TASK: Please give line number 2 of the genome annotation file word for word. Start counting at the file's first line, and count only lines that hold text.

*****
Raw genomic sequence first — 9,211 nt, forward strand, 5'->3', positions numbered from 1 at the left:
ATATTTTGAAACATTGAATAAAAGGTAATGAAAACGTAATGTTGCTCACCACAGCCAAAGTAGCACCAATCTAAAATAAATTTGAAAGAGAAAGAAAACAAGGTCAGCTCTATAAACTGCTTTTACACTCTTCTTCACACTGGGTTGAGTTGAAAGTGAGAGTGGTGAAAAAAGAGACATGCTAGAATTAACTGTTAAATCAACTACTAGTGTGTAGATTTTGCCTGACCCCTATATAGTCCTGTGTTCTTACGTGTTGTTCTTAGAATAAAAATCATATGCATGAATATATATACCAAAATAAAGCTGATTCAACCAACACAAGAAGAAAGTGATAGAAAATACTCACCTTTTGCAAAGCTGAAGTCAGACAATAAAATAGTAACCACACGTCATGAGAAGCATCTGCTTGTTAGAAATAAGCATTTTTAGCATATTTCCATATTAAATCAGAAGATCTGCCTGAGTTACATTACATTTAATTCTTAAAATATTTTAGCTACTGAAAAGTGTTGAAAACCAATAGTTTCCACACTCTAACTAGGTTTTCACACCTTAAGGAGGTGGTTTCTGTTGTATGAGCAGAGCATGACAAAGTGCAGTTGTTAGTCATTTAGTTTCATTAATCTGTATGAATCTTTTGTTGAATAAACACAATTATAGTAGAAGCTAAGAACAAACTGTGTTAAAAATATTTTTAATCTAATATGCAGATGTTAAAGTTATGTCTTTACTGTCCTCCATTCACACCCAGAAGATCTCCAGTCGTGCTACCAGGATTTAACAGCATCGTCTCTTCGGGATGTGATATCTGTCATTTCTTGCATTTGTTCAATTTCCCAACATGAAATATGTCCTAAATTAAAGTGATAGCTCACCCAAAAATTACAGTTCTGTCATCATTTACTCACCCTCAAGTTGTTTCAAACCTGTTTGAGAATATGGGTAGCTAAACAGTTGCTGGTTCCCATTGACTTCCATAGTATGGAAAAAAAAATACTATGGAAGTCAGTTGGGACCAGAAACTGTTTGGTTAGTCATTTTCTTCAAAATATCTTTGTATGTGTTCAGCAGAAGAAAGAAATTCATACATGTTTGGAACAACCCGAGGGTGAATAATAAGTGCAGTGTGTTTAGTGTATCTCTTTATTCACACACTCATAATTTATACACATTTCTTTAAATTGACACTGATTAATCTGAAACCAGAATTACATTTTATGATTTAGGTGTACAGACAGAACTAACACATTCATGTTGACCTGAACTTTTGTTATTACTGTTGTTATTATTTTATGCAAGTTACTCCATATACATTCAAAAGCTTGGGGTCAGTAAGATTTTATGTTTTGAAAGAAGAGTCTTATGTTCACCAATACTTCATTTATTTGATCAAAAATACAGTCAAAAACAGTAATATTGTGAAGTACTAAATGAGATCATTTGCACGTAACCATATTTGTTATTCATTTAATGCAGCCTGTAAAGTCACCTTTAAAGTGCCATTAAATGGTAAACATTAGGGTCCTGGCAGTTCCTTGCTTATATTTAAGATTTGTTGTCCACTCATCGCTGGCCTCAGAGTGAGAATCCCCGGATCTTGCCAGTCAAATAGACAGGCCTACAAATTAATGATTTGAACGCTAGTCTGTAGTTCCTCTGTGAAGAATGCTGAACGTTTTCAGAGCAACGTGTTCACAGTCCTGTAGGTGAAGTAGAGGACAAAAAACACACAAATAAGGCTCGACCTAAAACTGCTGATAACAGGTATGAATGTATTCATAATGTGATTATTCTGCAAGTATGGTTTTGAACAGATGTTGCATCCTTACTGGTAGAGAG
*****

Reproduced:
ATATTTTGAAACATTGAATAAAAGGTAATGAAAACGTAATGTTGCTCACCACAGCCAAAGTAGCACCAATCTAAAATAAATTTGAAAGAGAAAGAAAACAAGGTCAGCTCTATAAACTGCTTTTACACTCTTCTTCACACTGGGTTGAGTTGAAAGTGAGAGTGGTGAAAAAAGAGACATGCTAGAATTAACTGTTAAATCAACTACTAGTGTGTAGATTTTGCCTGACCCCTATATAGTCCTGTGTTCTTACGTGTTGTTCTTAGAATAAAAATCATATGCATGAATATATATACCAAAATAAAGCTGATTCAACCAACACAAGAAGAAAGTGATAGAAAATACTCACCTTTTGCAAAGCTGAAGTCAGACAATAAAATAGTAACCACACGTCATGAGAAGCATCTGCTTGTTAGAAATAAGCATTTTTAGCATATTTCCATATTAAATCAGAAGATCTGCCTGAGTTACATTACATTTAATTCTTAAAATATTTTAGCTACTGAAAAGTGTTGAAAACCAATAGTTTCCACACTCTAACTAGGTTTTCACACCTTAAGGAGGTGGTTTCTGTTGTATGAGCAGAGCATGACAAAGTGCAGTTGTTAGTCATTTAGTTTCATTAATCTGTATGAATCTTTTGTTGAATAAACACAATTATAGTAGAAGCTAAGAACAAACTGTGTTAAAAATATTTTTAATCTAATATGCAGATGTTAAAGTTATGTCTTTACTGTCCTCCATTCACACCCAGAAGATCTCCAGTCGTGCTACCAGGATTTAACAGCATCGTCTCTTCGGGATGTGATATCTGTCATTTCTTGCATTTGTTCAATTTCCCAACATGAAATATGTCCTAAATTAAAGTGATAGCTCACCCAAAAATTACAGTTCTGTCATCATTTACTCACCCTCAAGTTGTTTCAAACCTGTTTGAGAATATGGGTAGCTAAACAGTTGCTGGTTCCCATTGACTTCCATAGTATGGAAAAAAAAATACTATGGAAGTCAGTTGGGACCAGAAACTGTTTGGTTAGTCATTTTCTTCAAAATATCTTTGTATGTGTTCAGCAGAAGAAAGAAATTCATACATGTTTGGAACAACCCGAGGGTGAATAATAAGTGCAGTGTGTTTAGTGTATCTCTTTATTCACACACTCATAATTTATACACATTTCTTTAAATTGACACTGATTAATCTGAAACCAGAATTACATTTTATGATTTAGGTGTACAGACAGAACTAACACATTCATGTTGACCTGAACTTTTGTTATTACTGTTGTTATTATTTTATGCAAGTTACTCCATATACATTCAAAAGCTTGGGGTCAGTAAGATTTTATGTTTTGAAAGAAGAGTCTTATGTTCACCAATACTTCATTTATTTGATCAAAAATACAGTCAAAAACAGTAATATTGTGAAGTACTAAATGAGATCATTTGCACGTAACCATATTTGTTATTCATTTAATGCAGCCTGTAAAGTCACCTTTAAAGTGCCATTAAATGGTAAACATTAGGGTCCTGGCAGTTCCTTGCTTATATTTAAGATTTGTTGTCCACTCATCGCTGGCCTCAGAGTGAGAATCCCCGGATCTTGCCAGTCAAATAGACAGGCCTACAAATTAATGATTTGAACGCTAGTCTGTAGTTCCTCTGTGAAGAATGCTGAACGTTTTCAGAGCAACGTGTTCACAGTCCTGTAGGTGAAGTAGAGGACAAAAAACACACAAATAAGGCTCGACCTAAAACTGCTGATAACAGGTATGAATGTATTCATAATGTGATTATTCTGCAAGTATGGTTTTGAACAGATGTTGCATCCTTACTGGTAGAGAG